Unlike most conspiracies, this theory isn't as crazy as it sounds. In a recently unearthed Jimmy Kimmel Live! interview, Suge Knight casually discussed the possibility of taking someone down with a contaminated blood injection: “If you shoot somebody you go to jail forever … So they got this new thing out … they get blood from somebody with AIDs and then they shoot you with it. So that’s a slow death, an Eazy-E thing, ya know what I’m saying?” It's far from a confession, but Eazy-E's daughter E.B. Wright attests to the volatility of her father's relationship with Knight, which she claims Straight Outta Compton downplayed; while the film features a scene in which Suge Knight beats up Eazy-E, Wright says that “he actually pulled a gun on him.” Eazy-E’s son Yung Eazy went a step further, implicating Knight by name on an Instagram post insisting that his father’s death “never added up to what people have always said,” and sharing the clip of Knight’s Jimmy Kimmel “If I Did It” moment.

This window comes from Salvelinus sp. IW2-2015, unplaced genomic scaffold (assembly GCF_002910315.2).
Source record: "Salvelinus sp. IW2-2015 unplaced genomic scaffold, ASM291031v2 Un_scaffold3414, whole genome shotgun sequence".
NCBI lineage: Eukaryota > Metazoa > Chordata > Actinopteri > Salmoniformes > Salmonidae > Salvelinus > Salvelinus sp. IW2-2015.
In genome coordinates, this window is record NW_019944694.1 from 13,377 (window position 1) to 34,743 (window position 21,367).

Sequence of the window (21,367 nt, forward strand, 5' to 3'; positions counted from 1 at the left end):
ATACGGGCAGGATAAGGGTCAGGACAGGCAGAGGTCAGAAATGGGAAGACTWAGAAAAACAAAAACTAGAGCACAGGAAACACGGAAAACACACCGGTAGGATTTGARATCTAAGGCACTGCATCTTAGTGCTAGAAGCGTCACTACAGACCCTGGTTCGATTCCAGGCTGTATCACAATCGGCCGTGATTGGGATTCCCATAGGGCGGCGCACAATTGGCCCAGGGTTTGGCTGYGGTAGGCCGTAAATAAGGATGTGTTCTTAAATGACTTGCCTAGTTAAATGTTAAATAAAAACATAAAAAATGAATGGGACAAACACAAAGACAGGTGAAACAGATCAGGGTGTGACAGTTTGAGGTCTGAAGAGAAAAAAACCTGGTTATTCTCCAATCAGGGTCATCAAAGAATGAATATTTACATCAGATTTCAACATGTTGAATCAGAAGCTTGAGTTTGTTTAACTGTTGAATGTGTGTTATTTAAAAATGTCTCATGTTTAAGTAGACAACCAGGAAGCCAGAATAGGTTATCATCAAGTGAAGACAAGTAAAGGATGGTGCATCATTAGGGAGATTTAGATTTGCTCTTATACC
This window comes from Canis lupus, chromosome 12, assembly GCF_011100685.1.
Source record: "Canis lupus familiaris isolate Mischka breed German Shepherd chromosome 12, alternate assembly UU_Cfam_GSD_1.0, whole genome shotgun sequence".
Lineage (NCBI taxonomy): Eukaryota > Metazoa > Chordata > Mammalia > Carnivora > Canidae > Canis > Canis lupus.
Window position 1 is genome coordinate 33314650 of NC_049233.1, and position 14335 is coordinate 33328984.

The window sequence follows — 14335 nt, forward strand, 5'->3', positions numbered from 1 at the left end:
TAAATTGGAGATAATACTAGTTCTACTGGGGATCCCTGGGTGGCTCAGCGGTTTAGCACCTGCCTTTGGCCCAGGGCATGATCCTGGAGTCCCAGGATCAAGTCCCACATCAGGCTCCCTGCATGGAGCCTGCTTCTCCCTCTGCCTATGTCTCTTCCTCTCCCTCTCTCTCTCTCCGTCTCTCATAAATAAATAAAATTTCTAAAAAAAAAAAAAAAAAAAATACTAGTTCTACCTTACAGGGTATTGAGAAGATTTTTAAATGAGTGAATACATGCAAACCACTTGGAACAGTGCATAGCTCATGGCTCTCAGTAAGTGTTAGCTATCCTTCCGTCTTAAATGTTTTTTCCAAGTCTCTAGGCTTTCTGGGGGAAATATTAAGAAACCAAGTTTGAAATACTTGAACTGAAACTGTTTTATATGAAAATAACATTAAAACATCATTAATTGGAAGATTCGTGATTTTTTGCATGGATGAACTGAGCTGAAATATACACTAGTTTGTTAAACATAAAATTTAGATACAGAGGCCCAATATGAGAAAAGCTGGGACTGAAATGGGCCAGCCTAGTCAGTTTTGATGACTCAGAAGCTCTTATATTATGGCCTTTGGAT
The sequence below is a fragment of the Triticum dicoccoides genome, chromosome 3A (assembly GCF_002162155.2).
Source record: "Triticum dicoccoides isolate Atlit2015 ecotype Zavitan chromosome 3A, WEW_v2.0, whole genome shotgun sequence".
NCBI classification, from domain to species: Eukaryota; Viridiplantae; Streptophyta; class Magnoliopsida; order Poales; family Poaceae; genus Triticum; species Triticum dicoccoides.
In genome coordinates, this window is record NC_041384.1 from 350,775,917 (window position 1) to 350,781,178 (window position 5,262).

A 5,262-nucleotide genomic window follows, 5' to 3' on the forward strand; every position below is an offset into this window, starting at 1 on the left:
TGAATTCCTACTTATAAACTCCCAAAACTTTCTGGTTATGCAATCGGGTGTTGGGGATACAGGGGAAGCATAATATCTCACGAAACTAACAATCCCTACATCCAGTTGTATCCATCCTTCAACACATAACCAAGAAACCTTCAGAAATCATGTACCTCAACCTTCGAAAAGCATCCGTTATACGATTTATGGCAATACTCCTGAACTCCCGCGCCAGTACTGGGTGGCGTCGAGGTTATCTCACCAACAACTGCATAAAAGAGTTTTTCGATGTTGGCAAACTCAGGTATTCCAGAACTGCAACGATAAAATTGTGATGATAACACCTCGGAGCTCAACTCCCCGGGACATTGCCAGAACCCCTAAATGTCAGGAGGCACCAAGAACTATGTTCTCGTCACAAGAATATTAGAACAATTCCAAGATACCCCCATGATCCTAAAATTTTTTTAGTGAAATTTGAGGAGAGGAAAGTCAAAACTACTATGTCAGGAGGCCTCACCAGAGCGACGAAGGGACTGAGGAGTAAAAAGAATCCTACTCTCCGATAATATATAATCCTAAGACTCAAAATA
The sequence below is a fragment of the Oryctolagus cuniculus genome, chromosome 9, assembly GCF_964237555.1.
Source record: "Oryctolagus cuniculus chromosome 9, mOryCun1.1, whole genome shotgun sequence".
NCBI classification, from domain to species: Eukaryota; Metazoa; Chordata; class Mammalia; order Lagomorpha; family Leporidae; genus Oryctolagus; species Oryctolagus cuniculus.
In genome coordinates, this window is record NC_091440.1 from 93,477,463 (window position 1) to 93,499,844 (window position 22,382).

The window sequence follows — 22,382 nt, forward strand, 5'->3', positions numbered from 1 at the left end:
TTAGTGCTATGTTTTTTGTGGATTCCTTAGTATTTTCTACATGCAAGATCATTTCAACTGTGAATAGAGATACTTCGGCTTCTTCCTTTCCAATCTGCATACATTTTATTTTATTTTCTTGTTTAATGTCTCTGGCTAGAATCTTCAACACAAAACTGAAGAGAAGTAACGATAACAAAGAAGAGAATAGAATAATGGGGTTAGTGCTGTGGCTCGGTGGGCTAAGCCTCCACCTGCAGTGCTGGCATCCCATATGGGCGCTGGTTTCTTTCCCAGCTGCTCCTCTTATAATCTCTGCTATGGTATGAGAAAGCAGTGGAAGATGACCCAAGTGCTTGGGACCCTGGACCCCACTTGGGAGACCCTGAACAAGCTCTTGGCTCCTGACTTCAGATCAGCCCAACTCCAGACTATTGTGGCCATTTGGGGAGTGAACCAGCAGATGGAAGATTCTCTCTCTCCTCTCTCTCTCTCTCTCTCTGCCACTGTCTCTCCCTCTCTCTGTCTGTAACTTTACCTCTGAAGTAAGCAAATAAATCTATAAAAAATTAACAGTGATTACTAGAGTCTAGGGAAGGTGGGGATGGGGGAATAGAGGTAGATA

In 2011, former Eazy-E gangsta rap protégé B.G. Knocc Out released a single “N My Prime,” rapping that “The way my big homie went out, he didn't deserve it / Try to say he died of AIDS, but Eazy was cold murdered.” In an interview, the rapper elaborated, “I believe in my heart somebody did something to Eric. Whether it was Jerry [Heller, Eazy’s partner at Ruthless Records], whether it was [his widow] Tomica [Woods-Wright], I have yet to really know the truth about it …My little brother, his father died from full-blown AIDS ... from sharing a needle [‘cause] he was [an addict]. Now, I seen this man go through these stages, from HIV to full-blown AIDS. And, when you get a cold, any little thing like that, your whole immune system shut down...Now, to be around Eric for the last three years of his life and he never had an episode like this — never ever — something is strange."